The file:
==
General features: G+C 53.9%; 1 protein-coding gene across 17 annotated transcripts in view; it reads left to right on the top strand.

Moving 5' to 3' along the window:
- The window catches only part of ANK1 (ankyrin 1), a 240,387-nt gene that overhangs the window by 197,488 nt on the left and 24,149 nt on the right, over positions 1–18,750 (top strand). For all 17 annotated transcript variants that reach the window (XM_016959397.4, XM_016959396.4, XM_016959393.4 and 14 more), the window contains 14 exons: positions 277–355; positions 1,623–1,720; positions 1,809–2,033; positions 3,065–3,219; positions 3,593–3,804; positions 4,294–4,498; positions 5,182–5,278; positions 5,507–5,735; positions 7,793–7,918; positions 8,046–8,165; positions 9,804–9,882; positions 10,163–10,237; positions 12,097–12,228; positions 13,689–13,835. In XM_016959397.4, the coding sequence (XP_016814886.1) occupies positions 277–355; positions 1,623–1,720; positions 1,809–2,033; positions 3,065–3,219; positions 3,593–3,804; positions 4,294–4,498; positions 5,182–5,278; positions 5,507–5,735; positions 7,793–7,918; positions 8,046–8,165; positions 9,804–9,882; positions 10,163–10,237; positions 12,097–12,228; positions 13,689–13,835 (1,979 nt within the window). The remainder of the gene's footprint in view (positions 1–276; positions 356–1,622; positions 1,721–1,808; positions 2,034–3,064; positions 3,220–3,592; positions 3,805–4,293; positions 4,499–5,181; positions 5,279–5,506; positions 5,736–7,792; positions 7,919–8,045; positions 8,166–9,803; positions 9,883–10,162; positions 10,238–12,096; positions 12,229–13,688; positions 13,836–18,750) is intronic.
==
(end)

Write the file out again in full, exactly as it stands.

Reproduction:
General features: G+C 53.9%; 1 protein-coding gene across 17 annotated transcripts in view; it reads left to right on the top strand.

Moving 5' to 3' along the window:
- The window catches only part of ANK1 (ankyrin 1), a 240,387-nt gene that overhangs the window by 197,488 nt on the left and 24,149 nt on the right, over positions 1–18,750 (top strand). For all 17 annotated transcript variants that reach the window (XM_016959397.4, XM_016959396.4, XM_016959393.4 and 14 more), the window contains 14 exons: positions 277–355; positions 1,623–1,720; positions 1,809–2,033; positions 3,065–3,219; positions 3,593–3,804; positions 4,294–4,498; positions 5,182–5,278; positions 5,507–5,735; positions 7,793–7,918; positions 8,046–8,165; positions 9,804–9,882; positions 10,163–10,237; positions 12,097–12,228; positions 13,689–13,835. In XM_016959397.4, the coding sequence (XP_016814886.1) occupies positions 277–355; positions 1,623–1,720; positions 1,809–2,033; positions 3,065–3,219; positions 3,593–3,804; positions 4,294–4,498; positions 5,182–5,278; positions 5,507–5,735; positions 7,793–7,918; positions 8,046–8,165; positions 9,804–9,882; positions 10,163–10,237; positions 12,097–12,228; positions 13,689–13,835 (1,979 nt within the window). The remainder of the gene's footprint in view (positions 1–276; positions 356–1,622; positions 1,721–1,808; positions 2,034–3,064; positions 3,220–3,592; positions 3,805–4,293; positions 4,499–5,181; positions 5,279–5,506; positions 5,736–7,792; positions 7,919–8,045; positions 8,166–9,803; positions 9,883–10,162; positions 10,238–12,096; positions 12,229–13,688; positions 13,836–18,750) is intronic.